At a time when we have a Prime Minister whose parents are from the Punjab, a First Minister and Labour leader in Scotland with parents of Pakistani origin, and a Home Secretary with Indian heritage, one might conclude that Britain is fast becoming a model of diversity.
Yet last weekend, campaigners were forced to take to the streets of Kings Heath to express revulsion over an attack on an elderly gentleman making his way home from the mosque. It was the second attack in Birmingham in a week. Police say the events aren’t related. That appears to be true, although similarities cannot be ignored. They were both older men, on their way home from the mosque, and the attacks happened within a few miles of each other in Edgbaston and Kings Heath.
They occurred during Ramadan, suggesting Islamophobia and classic hate crime. They don’t fit with a view of Britain as a tolerant, multi-cultural society, but hate crimes, directed at people on the basis of religion, culture and ethnicity, have been on the rise for several years.
According to the Community Security Trust, an organisation which protects Jewish people, there were more than 1600 anti Jewish hate crimes last year. It’s one reason why we must be ever vigilant on antisemitism. There were almost double that number of anti-Muslim hate crimes. Today CST and Islamic support groups have formed strong bonds of cooperation to combat the threat they face from far right extremists.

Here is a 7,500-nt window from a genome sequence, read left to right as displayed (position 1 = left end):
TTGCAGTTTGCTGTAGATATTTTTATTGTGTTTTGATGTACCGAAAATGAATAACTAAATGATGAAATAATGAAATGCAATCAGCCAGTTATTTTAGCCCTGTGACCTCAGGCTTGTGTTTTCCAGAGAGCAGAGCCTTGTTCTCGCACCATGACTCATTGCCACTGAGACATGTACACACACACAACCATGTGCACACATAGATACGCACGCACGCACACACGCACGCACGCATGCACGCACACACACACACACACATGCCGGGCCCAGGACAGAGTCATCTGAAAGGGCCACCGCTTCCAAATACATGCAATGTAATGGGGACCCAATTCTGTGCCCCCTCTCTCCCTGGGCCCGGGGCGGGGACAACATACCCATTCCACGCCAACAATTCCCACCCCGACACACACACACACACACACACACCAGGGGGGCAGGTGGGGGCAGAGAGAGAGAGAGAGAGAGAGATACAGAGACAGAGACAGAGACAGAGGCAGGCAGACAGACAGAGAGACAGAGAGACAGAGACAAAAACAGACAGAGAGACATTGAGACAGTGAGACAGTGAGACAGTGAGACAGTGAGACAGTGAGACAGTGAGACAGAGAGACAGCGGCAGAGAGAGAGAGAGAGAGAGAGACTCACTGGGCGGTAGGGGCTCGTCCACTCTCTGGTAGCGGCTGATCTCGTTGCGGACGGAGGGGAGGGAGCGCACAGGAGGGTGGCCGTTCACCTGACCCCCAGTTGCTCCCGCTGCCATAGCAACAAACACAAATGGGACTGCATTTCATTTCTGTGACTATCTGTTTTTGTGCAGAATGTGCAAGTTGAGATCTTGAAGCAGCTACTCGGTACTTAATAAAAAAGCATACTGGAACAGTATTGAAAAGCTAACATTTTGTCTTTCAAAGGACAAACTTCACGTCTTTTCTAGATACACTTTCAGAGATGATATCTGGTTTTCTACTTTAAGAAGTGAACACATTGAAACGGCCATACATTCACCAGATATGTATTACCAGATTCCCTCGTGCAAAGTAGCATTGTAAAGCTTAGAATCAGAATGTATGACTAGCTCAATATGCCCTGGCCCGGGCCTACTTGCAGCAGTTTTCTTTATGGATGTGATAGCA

One might expect that a consequence of having political leaders with such diverse backgrounds is that they’d all extol the virtues of tolerance and point to the opportunities available in multi-cultural Britain. Some do, but not all politicians play by those rules. Last Sunday, the Home Secretary deliberately chose to link child sexual exploitation with men of Pakistani origin. I want all those involved in such abuse brought to justice but she knows that her own Home Office review concludes that the majority of offenders are White males. I’m not sure it’s in the interests of the majority for those in power to encourage such false impressions.